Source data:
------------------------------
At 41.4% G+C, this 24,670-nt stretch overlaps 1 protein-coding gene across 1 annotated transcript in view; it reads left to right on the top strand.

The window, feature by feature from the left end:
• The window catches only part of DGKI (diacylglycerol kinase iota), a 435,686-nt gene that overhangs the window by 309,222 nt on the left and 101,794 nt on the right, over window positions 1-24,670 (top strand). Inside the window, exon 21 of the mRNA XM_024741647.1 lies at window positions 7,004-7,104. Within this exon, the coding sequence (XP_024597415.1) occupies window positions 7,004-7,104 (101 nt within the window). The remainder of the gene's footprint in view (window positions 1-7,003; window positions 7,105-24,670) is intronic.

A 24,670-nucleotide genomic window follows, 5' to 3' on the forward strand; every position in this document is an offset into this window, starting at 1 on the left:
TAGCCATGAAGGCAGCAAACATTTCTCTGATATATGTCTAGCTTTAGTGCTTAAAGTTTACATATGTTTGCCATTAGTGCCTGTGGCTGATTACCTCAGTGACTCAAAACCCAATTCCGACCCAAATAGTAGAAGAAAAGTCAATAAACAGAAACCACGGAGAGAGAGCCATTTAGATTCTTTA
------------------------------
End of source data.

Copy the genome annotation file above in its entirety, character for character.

At 41.4% G+C, this 24,670-nt stretch overlaps 1 protein-coding gene across 1 annotated transcript in view; it reads left to right on the top strand.

The window, feature by feature from the left end:
• The window catches only part of DGKI (diacylglycerol kinase iota), a 435,686-nt gene that overhangs the window by 309,222 nt on the left and 101,794 nt on the right, over window positions 1-24,670 (top strand). Inside the window, exon 21 of the mRNA XM_024741647.1 lies at window positions 7,004-7,104. Within this exon, the coding sequence (XP_024597415.1) occupies window positions 7,004-7,104 (101 nt within the window). The remainder of the gene's footprint in view (window positions 1-7,003; window positions 7,105-24,670) is intronic.

A 24,670-nucleotide genomic window follows, 5' to 3' on the forward strand; every position in this document is an offset into this window, starting at 1 on the left:
TAGCCATGAAGGCAGCAAACATTTCTCTGATATATGTCTAGCTTTAGTGCTTAAAGTTTACATATGTTTGCCATTAGTGCCTGTGGCTGATTACCTCAGTGACTCAAAACCCAATTCCGACCCAAATAGTAGAAGAAAAGTCAATAAACAGAAACCACGGAGAGAGAGCCATTTAGATTCTTTA